EMERGENCY department staff are being trained in specialist suicide prevention in an effort to reduce self-harm rates across Queensland.
Health Minister Cameron Dick on Friday announced that the promised training of emergency nurses and acute mental health care staff was underway.
Suicide and self-harm rates are higher among Queenslanders living in regional areas than in Brisbane.
Mr Dick said he had been touched by the story of Redland mother Kerrie Keepa who lost five family members to suicide including her 21-year-old son Chris.
"Shortly after I became Health Minister, I met Kerrie Keepa, who after suffering tragedy in her life, was seeking to make meaningful change with better suicide prevention training for staff in our emergency departments," he said.
"Frontline staff across the state are now being trained in recognising, responding to and caring for people who present to hospital and health services with a suicide risk.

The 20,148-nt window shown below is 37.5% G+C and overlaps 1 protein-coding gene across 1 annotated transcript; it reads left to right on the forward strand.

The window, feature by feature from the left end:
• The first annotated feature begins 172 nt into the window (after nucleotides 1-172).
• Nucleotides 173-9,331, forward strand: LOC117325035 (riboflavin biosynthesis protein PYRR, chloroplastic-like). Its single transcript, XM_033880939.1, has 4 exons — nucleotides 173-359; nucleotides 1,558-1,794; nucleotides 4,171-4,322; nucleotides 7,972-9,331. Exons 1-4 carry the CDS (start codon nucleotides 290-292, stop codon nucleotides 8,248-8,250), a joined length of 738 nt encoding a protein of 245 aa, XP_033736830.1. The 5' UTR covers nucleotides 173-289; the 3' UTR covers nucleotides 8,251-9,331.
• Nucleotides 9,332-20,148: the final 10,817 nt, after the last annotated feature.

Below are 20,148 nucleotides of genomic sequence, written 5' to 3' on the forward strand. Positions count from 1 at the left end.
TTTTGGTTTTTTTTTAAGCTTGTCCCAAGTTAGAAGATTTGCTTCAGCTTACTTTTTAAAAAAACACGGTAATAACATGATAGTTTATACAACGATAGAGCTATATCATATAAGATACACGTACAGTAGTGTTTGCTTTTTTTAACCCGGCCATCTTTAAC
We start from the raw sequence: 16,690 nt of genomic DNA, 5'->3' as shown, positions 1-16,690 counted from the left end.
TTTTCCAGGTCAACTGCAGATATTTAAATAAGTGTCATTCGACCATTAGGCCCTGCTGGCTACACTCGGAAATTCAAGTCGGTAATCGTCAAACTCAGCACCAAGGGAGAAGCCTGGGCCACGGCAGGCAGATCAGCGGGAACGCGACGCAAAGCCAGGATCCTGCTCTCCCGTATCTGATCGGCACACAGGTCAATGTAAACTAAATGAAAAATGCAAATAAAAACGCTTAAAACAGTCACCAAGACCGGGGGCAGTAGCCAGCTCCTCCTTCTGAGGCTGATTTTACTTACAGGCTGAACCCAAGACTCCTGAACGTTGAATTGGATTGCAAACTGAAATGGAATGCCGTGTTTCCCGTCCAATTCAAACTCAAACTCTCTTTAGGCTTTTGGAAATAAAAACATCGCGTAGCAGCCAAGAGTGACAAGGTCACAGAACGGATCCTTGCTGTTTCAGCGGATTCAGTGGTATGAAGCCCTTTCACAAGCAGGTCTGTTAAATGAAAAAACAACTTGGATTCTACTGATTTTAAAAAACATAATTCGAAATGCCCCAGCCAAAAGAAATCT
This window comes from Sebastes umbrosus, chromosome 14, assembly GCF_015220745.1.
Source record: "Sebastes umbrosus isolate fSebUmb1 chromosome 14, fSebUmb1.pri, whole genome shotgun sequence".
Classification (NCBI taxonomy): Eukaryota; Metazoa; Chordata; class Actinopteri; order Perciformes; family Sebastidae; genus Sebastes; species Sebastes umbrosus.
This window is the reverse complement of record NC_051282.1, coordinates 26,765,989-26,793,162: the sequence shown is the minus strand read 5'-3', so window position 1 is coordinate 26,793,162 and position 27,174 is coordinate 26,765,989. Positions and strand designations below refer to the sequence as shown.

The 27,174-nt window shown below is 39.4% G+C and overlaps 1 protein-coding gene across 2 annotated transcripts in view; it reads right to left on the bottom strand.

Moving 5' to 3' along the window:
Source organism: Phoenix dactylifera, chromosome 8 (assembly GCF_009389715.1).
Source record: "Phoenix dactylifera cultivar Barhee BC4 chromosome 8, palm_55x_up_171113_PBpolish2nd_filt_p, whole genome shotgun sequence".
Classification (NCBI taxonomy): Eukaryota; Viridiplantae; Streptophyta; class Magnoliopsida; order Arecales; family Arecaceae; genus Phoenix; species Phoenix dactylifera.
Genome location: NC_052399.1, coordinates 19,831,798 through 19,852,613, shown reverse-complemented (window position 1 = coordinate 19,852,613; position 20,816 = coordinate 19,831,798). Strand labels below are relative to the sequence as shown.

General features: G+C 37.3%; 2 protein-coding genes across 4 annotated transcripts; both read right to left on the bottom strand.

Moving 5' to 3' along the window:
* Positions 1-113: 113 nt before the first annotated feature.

"This program is building the capacity of the health system to prevent suicide incidents wherever possible."
Ms Keepa said more hospital staff with suicide prevention training could save lives.
Mr Dick said as of June 30, 148 clinicians have been trained and another nine in far north Queensland will be trained in September.
If you or someone you know needs support about suicide prevention phone Lifeline on 13 11 14.
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